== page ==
The semester's over, it's grey and rainy out. I'm reading a long book about death and killing. It's the perfect time for an existential crisis!
Having just taught my course on the meaning of life, I've been reading good writing on life and death by the best philosophers around, past and present, people like Peter Singer, Thomas Nagel, Robert Nozick, Aristotle, Nietzsche, Sartre, Richard Taylor, Victor Frankl, and my favorite despairing novelist, Leo Tolstoy. Oh yes, and I wrote a book that grapples with such things. With all that to draw on, I really ought to have contempt for a one sentence lyric from singer/songwriter James Taylor, he of the pretty songs, right? But here it is--the cure for what ails us, all in one sentence:
The secret of life is enjoying the passage of time.
Many of the above heavyweight thinkers worry a great deal about things coming to an end, like a semester, a holiday, a stage of life, the whole of a life. The problem is really time and it's awful tendency to ship things off to the past. Can't we just stop the whole thing for a moment? Sorry, but no. Or latch on to things that last for an eternity, like God and heaven? A nice thought, but I suspect there isn't anything like that. The solution is surely enjoying the passage of time.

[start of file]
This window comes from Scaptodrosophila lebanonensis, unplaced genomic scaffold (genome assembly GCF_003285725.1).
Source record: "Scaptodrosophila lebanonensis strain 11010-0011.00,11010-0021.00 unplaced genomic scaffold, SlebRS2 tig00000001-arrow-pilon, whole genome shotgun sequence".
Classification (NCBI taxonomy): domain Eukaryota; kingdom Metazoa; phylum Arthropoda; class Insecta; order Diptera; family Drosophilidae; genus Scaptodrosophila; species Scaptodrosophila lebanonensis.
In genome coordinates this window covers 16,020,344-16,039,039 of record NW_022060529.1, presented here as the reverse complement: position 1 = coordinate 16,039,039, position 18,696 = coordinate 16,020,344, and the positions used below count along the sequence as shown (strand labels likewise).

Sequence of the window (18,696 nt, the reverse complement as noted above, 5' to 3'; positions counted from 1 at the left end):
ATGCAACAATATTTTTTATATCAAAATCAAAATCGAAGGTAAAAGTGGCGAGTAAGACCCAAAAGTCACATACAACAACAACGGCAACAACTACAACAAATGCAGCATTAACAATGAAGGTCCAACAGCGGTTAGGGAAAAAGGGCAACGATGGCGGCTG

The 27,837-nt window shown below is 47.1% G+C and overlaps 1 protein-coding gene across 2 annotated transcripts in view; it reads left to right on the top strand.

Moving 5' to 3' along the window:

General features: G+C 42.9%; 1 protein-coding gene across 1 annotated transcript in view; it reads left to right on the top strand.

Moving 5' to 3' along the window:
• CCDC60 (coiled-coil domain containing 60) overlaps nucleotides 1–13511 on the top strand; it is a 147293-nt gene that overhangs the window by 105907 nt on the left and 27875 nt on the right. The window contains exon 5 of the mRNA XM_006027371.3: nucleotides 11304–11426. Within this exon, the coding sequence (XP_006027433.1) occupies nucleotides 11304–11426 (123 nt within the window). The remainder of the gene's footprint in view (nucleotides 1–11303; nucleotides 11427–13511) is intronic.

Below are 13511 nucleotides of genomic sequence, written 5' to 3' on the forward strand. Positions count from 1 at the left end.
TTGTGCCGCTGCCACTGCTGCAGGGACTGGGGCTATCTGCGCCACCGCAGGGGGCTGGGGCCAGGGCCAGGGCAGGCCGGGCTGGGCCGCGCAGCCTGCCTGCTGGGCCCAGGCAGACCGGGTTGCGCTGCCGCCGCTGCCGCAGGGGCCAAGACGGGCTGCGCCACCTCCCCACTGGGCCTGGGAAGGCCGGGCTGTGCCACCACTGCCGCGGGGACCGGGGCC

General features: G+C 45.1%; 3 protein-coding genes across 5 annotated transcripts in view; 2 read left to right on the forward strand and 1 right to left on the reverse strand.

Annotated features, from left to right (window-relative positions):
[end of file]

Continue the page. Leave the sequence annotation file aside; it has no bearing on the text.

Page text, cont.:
What exactly would that be like? What is it to enjoy not just moments, or a bunch of moments (an hour, a weekend), but the passage of time? Whether James Taylor said it or a philosophical luminary, I'm going to have to think about it!
Truth in posting. This is a slightly revised rebroadcast, but I was thinking about that sentence again. As my kids get ready to graduate from elementary school in a few weeks, it keeps coming to mind. Funny--I first ran into it in the front office of their school, where it was attractively inscribed on a bench. Maybe the people in charge over there know a thing or two about parental emotions.